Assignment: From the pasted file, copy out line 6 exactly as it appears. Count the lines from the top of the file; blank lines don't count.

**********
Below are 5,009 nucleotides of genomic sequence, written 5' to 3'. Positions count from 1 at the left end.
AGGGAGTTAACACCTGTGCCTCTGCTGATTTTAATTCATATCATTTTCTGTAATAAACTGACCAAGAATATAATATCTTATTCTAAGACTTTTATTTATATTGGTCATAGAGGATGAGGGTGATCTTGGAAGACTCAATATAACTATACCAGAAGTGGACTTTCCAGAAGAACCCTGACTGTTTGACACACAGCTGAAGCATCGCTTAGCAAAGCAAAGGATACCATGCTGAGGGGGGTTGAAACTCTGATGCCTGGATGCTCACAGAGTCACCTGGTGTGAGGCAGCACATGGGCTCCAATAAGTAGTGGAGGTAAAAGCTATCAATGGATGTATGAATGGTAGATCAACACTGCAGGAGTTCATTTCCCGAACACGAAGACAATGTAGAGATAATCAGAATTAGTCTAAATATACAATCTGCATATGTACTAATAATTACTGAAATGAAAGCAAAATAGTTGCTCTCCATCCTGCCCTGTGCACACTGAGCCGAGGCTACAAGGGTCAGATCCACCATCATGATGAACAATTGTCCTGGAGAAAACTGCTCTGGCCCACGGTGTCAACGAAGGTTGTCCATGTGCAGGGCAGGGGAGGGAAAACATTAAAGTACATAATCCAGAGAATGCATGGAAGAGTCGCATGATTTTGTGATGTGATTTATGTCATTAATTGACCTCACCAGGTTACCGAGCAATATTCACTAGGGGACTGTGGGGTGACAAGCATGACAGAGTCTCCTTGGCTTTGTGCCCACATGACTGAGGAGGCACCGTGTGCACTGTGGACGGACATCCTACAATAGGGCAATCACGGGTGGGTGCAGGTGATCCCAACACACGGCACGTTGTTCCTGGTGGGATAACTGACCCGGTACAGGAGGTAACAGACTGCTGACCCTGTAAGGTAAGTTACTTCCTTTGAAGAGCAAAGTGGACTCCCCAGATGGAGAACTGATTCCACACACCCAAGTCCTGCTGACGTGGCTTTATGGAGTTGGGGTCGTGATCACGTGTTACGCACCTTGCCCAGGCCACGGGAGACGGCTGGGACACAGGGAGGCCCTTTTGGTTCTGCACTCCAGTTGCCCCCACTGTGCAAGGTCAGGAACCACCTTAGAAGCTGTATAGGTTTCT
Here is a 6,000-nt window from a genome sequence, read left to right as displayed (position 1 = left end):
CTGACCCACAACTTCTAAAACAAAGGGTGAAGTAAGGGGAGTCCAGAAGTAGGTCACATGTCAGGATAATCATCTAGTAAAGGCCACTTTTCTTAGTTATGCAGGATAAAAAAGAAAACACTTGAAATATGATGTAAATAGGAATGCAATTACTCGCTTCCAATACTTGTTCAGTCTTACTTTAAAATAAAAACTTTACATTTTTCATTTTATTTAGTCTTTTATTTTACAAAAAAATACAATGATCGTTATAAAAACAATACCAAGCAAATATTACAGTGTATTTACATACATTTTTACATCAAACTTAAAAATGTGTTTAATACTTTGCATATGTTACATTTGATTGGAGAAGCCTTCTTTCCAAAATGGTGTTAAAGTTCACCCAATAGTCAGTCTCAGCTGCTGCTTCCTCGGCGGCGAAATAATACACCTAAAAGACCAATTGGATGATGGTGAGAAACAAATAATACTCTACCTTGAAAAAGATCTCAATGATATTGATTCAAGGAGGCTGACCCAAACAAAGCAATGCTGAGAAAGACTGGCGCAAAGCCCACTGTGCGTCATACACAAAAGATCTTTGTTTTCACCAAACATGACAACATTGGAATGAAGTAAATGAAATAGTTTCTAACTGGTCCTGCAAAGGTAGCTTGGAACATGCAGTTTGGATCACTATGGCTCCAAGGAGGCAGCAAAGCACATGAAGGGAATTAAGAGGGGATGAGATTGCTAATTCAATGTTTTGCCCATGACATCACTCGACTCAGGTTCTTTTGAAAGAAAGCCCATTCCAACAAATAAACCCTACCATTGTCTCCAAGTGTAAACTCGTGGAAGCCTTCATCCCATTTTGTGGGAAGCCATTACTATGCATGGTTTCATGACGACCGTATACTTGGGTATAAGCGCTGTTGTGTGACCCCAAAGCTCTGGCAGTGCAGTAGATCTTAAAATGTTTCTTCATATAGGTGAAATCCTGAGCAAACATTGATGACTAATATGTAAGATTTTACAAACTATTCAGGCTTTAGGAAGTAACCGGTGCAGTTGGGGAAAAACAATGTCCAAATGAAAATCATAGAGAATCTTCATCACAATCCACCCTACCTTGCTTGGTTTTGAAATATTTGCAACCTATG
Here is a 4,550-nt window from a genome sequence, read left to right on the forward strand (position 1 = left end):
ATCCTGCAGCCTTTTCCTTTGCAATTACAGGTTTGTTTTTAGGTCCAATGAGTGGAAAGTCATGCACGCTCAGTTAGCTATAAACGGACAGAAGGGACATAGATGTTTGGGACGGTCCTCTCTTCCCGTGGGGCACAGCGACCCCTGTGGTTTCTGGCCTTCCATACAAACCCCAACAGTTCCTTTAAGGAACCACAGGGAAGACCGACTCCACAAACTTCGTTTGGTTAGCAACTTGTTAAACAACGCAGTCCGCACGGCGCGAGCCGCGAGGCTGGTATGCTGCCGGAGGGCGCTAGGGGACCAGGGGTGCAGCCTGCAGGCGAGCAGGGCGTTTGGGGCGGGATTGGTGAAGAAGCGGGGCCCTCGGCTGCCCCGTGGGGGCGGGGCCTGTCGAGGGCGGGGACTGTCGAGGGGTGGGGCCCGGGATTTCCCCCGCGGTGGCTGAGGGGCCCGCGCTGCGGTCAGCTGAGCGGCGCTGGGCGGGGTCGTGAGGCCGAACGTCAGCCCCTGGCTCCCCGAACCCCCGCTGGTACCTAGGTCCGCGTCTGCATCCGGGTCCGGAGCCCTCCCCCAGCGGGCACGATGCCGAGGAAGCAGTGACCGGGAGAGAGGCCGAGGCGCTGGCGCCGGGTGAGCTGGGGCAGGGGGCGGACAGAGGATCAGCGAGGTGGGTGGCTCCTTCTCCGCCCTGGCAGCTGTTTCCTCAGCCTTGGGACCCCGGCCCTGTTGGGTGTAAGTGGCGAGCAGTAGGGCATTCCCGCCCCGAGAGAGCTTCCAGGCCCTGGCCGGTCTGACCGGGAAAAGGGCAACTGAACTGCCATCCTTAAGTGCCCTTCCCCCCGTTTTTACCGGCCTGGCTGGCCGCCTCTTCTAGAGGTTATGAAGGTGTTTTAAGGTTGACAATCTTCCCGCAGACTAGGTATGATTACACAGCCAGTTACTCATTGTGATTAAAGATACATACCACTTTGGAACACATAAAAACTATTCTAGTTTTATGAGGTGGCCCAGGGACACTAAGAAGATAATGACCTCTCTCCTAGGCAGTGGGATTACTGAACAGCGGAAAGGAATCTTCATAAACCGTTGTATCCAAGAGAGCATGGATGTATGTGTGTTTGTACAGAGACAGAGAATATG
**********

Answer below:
ATCCTGCAGCCTTTTCCTTTGCAATTACAGGTTTGTTTTTAGGTCCAATGAGTGGAAAGTCATGCACGCTCAGTTAGCTATAAACGGACAGAAGGGACATAGATGTTTGGGACGGTCCTCTCTTCCCGTGGGGCACAGCGACCCCTGTGGTTTCTGGCCTTCCATACAAACCCCAACAGTTCCTTTAAGGAACCACAGGGAAGACCGACTCCACAAACTTCGTTTGGTTAGCAACTTGTTAAACAACGCAGTCCGCACGGCGCGAGCCGCGAGGCTGGTATGCTGCCGGAGGGCGCTAGGGGACCAGGGGTGCAGCCTGCAGGCGAGCAGGGCGTTTGGGGCGGGATTGGTGAAGAAGCGGGGCCCTCGGCTGCCCCGTGGGGGCGGGGCCTGTCGAGGGCGGGGACTGTCGAGGGGTGGGGCCCGGGATTTCCCCCGCGGTGGCTGAGGGGCCCGCGCTGCGGTCAGCTGAGCGGCGCTGGGCGGGGTCGTGAGGCCGAACGTCAGCCCCTGGCTCCCCGAACCCCCGCTGGTACCTAGGTCCGCGTCTGCATCCGGGTCCGGAGCCCTCCCCCAGCGGGCACGATGCCGAGGAAGCAGTGACCGGGAGAGAGGCCGAGGCGCTGGCGCCGGGTGAGCTGGGGCAGGGGGCGGACAGAGGATCAGCGAGGTGGGTGGCTCCTTCTCCGCCCTGGCAGCTGTTTCCTCAGCCTTGGGACCCCGGCCCTGTTGGGTGTAAGTGGCGAGCAGTAGGGCATTCCCGCCCCGAGAGAGCTTCCAGGCCCTGGCCGGTCTGACCGGGAAAAGGGCAACTGAACTGCCATCCTTAAGTGCCCTTCCCCCCGTTTTTACCGGCCTGGCTGGCCGCCTCTTCTAGAGGTTATGAAGGTGTTTTAAGGTTGACAATCTTCCCGCAGACTAGGTATGATTACACAGCCAGTTACTCATTGTGATTAAAGATACATACCACTTTGGAACACATAAAAACTATTCTAGTTTTATGAGGTGGCCCAGGGACACTAAGAAGATAATGACCTCTCTCCTAGGCAGTGGGATTACTGAACAGCGGAAAGGAATCTTCATAAACCGTTGTATCCAAGAGAGCATGGATGTATGTGTGTTTGTACAGAGACAGAGAATATG